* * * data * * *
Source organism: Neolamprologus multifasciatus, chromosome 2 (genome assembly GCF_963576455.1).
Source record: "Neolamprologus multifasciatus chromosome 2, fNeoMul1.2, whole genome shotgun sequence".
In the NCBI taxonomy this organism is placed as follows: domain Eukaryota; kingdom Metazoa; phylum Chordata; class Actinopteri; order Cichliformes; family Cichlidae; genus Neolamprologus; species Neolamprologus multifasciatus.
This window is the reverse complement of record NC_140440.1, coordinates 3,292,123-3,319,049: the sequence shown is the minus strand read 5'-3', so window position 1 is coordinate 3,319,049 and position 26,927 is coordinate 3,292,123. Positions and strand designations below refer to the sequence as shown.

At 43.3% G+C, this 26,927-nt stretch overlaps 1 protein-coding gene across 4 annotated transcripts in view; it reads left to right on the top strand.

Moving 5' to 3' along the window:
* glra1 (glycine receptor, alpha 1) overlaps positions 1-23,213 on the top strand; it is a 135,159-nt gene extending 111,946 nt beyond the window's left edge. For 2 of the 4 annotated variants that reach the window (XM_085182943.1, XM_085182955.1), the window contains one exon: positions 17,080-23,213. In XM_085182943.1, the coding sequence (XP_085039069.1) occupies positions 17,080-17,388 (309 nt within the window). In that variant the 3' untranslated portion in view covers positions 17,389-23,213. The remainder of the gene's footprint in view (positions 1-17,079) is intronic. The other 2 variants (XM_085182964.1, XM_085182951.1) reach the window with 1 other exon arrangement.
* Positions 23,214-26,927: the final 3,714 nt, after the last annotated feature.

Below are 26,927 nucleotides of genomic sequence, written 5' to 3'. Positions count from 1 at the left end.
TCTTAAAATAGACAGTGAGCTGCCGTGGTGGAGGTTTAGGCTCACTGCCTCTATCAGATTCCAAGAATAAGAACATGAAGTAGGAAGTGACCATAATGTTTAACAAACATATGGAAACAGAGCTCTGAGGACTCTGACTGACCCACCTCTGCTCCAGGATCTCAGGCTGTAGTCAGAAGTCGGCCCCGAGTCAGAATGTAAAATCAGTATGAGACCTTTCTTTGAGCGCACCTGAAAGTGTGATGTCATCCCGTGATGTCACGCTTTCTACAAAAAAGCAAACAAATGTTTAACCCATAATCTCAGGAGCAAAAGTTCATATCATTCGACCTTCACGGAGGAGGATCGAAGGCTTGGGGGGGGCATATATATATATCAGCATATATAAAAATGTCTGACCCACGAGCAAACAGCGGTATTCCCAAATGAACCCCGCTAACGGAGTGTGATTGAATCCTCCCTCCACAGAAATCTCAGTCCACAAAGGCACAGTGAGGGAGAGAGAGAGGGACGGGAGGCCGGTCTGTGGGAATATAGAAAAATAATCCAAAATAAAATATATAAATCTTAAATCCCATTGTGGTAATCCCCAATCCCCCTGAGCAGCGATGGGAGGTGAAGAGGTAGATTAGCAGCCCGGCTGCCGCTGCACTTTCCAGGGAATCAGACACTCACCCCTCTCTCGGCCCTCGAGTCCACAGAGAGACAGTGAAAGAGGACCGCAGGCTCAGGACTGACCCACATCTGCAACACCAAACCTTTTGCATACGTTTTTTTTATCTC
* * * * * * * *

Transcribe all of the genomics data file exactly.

Source organism: Neolamprologus multifasciatus, chromosome 2 (genome assembly GCF_963576455.1).
Source record: "Neolamprologus multifasciatus chromosome 2, fNeoMul1.2, whole genome shotgun sequence".
In the NCBI taxonomy this organism is placed as follows: domain Eukaryota; kingdom Metazoa; phylum Chordata; class Actinopteri; order Cichliformes; family Cichlidae; genus Neolamprologus; species Neolamprologus multifasciatus.
This window is the reverse complement of record NC_140440.1, coordinates 3,292,123-3,319,049: the sequence shown is the minus strand read 5'-3', so window position 1 is coordinate 3,319,049 and position 26,927 is coordinate 3,292,123. Positions and strand designations below refer to the sequence as shown.

At 43.3% G+C, this 26,927-nt stretch overlaps 1 protein-coding gene across 4 annotated transcripts in view; it reads left to right on the top strand.

Moving 5' to 3' along the window:
* glra1 (glycine receptor, alpha 1) overlaps positions 1-23,213 on the top strand; it is a 135,159-nt gene extending 111,946 nt beyond the window's left edge. For 2 of the 4 annotated variants that reach the window (XM_085182943.1, XM_085182955.1), the window contains one exon: positions 17,080-23,213. In XM_085182943.1, the coding sequence (XP_085039069.1) occupies positions 17,080-17,388 (309 nt within the window). In that variant the 3' untranslated portion in view covers positions 17,389-23,213. The remainder of the gene's footprint in view (positions 1-17,079) is intronic. The other 2 variants (XM_085182964.1, XM_085182951.1) reach the window with 1 other exon arrangement.
* Positions 23,214-26,927: the final 3,714 nt, after the last annotated feature.

Below are 26,927 nucleotides of genomic sequence, written 5' to 3'. Positions count from 1 at the left end.
TCTTAAAATAGACAGTGAGCTGCCGTGGTGGAGGTTTAGGCTCACTGCCTCTATCAGATTCCAAGAATAAGAACATGAAGTAGGAAGTGACCATAATGTTTAACAAACATATGGAAACAGAGCTCTGAGGACTCTGACTGACCCACCTCTGCTCCAGGATCTCAGGCTGTAGTCAGAAGTCGGCCCCGAGTCAGAATGTAAAATCAGTATGAGACCTTTCTTTGAGCGCACCTGAAAGTGTGATGTCATCCCGTGATGTCACGCTTTCTACAAAAAAGCAAACAAATGTTTAACCCATAATCTCAGGAGCAAAAGTTCATATCATTCGACCTTCACGGAGGAGGATCGAAGGCTTGGGGGGGGCATATATATATATCAGCATATATAAAAATGTCTGACCCACGAGCAAACAGCGGTATTCCCAAATGAACCCCGCTAACGGAGTGTGATTGAATCCTCCCTCCACAGAAATCTCAGTCCACAAAGGCACAGTGAGGGAGAGAGAGAGGGACGGGAGGCCGGTCTGTGGGAATATAGAAAAATAATCCAAAATAAAATATATAAATCTTAAATCCCATTGTGGTAATCCCCAATCCCCCTGAGCAGCGATGGGAGGTGAAGAGGTAGATTAGCAGCCCGGCTGCCGCTGCACTTTCCAGGGAATCAGACACTCACCCCTCTCTCGGCCCTCGAGTCCACAGAGAGACAGTGAAAGAGGACCGCAGGCTCAGGACTGACCCACATCTGCAACACCAAACCTTTTGCATACGTTTTTTTTATCTC